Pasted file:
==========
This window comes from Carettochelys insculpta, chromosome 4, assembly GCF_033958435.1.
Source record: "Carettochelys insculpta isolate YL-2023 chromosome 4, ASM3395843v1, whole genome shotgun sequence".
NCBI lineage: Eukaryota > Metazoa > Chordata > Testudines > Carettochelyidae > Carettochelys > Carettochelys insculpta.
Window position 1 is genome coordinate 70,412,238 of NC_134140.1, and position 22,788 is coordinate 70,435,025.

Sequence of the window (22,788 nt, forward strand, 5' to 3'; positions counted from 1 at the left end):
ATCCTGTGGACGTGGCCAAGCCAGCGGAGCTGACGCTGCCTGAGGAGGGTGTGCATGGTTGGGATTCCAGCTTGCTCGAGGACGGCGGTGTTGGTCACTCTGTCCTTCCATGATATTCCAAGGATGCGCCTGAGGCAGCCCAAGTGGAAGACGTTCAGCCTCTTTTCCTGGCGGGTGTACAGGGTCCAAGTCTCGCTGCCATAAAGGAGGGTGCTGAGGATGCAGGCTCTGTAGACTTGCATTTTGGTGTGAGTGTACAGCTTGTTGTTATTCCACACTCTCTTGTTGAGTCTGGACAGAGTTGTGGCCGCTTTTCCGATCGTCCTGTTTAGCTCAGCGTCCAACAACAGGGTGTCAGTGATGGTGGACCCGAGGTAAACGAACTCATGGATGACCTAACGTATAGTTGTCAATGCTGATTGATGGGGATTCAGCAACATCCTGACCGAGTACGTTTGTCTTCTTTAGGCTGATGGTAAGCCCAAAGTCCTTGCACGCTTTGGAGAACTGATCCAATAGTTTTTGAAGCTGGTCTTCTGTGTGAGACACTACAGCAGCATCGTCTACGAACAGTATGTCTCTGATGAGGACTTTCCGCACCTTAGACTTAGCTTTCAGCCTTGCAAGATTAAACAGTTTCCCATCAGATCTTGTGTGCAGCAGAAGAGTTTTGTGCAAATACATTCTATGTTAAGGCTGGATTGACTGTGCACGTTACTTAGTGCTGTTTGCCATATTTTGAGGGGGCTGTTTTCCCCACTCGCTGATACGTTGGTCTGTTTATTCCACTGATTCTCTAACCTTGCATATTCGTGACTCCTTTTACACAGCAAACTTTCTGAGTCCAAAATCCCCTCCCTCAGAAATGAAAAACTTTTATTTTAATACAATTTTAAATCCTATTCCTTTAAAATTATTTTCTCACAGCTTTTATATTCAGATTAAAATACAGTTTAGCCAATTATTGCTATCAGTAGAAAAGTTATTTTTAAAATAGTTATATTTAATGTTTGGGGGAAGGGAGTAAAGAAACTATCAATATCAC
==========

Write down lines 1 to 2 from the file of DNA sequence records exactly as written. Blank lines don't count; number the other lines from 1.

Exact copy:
This window comes from Carettochelys insculpta, chromosome 4, assembly GCF_033958435.1.
Source record: "Carettochelys insculpta isolate YL-2023 chromosome 4, ASM3395843v1, whole genome shotgun sequence".